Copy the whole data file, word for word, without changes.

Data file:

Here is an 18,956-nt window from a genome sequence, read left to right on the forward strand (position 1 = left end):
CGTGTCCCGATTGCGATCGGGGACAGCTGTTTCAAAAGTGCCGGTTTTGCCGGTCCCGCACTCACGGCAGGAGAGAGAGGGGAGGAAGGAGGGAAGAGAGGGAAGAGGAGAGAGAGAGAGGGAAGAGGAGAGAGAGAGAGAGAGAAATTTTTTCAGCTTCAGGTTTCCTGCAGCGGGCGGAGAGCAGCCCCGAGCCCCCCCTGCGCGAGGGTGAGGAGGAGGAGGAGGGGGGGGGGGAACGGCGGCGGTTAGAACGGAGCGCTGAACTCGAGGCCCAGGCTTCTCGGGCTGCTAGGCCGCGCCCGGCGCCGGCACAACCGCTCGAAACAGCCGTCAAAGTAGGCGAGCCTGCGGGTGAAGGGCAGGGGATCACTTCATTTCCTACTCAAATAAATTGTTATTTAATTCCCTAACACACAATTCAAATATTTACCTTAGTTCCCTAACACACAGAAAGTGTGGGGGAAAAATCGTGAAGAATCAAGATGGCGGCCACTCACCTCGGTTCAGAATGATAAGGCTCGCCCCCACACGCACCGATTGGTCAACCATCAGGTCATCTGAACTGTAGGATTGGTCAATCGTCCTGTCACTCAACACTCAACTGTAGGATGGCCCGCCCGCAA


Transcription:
Here is an 18,956-nt window from a genome sequence, read left to right on the forward strand (position 1 = left end):
CGTGTCCCGATTGCGATCGGGGACAGCTGTTTCAAAAGTGCCGGTTTTGCCGGTCCCGCACTCACGGCAGGAGAGAGAGGGGAGGAAGGAGGGAAGAGAGGGAAGAGGAGAGAGAGAGAGGGAAGAGGAGAGAGAGAGAGAGAGAAATTTTTTCAGCTTCAGGTTTCCTGCAGCGGGCGGAGAGCAGCCCCGAGCCCCCCCTGCGCGAGGGTGAGGAGGAGGAGGAGGGGGGGGGGGAACGGCGGCGGTTAGAACGGAGCGCTGAACTCGAGGCCCAGGCTTCTCGGGCTGCTAGGCCGCGCCCGGCGCCGGCACAACCGCTCGAAACAGCCGTCAAAGTAGGCGAGCCTGCGGGTGAAGGGCAGGGGATCACTTCATTTCCTACTCAAATAAATTGTTATTTAATTCCCTAACACACAATTCAAATATTTACCTTAGTTCCCTAACACACAGAAAGTGTGGGGGAAAAATCGTGAAGAATCAAGATGGCGGCCACTCACCTCGGTTCAGAATGATAAGGCTCGCCCCCACACGCACCGATTGGTCAACCATCAGGTCATCTGAACTGTAGGATTGGTCAATCGTCCTGTCACTCAACACTCAACTGTAGGATGGCCCGCCCGCAA